The Nam Nern Night Safari Plan a trip

Early this morning, you will be transferred to Ban Son Koua, an ethnic Khmu Village for Nam Nern Night Safari Tour.

9h30: Meet in Son Koua village. Tour starts. Village guides and boatmen will be awaiting you to greet you and take you on a short tour of the village where you will learn about daily life and the animist tradition of appeasing the village spirits. Guests then embark on a 1.5–hour journey to the park substation on the Nam Nern River by long–tail boat, along the way learning about upland rice cultivation and having opportunities to spot monitor lizards (depending on the time of year) and bird life.

After arriving at the park substation, you will be shown to their accommodation, bamboo huts close to the river, and will then be offered a lunch prepared by the village cooking group. After lunch, you will receive a briefing by park staff about the on–the–ground efforts in protecting tigers and their prey.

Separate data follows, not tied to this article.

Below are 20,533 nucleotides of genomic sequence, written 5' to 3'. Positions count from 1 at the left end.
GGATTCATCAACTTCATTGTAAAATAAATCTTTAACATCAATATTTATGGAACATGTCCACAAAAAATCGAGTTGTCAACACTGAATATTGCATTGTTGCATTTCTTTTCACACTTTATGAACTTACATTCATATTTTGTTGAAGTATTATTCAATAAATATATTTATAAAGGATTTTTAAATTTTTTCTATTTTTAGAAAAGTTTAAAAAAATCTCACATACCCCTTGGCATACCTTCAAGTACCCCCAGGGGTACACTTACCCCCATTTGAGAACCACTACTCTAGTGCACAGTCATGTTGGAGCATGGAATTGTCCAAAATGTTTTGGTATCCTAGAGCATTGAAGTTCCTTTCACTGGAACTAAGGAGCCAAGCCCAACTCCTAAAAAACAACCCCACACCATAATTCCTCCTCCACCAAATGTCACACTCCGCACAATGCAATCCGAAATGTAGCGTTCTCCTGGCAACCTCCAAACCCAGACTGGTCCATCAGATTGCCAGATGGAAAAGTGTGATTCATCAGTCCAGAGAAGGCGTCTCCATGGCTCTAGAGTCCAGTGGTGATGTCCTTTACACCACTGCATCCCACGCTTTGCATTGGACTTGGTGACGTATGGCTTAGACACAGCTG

In mid–afternoon, the group takes the boat again to continue the journey upriver. After about 50 minutes the boats will stop, and the group will hike into the forest to visit a salt lick. The local guide, a skilled hunter and tracker, explains how local people track deer and other wild ungulates. The guide points out evidence of wildlife, such as tracks or scat at the salt lick.

The boats continue upriver to the dinner site, a sandy, flat bank, where the group takes a picnic around a campfire. After dinner, the guides tell Khmu folktales and stories about dragons, wildlife, and ghosts. The guides also educate tourists about the species of animals they may see during the spotlighting and explain the rules and expectations for spotlighting. The group may also look at photos of animals captured by the camera trap at the salt lick.

The group departs for the night spotlighting 2–3 hours after dark, floating down the river with engines off. The guides (1 per boat) use their headlamp to spot wildlife. If they see something, they will give a clear sign. Then you can switch on your own flashlight to have a better look at the animal. Hence, you will have their flashlights switched off most of the time to avoid scaring animals. The guides and boat drivers communicate via hand signals to avoid talking that might disturb the animals. Animals that may be seen include Sambar deer, otters, barking deer, various species of civets, loris, porcupine and owls. (Seeing tigers is very rare because they usually don’t come close to the river.)

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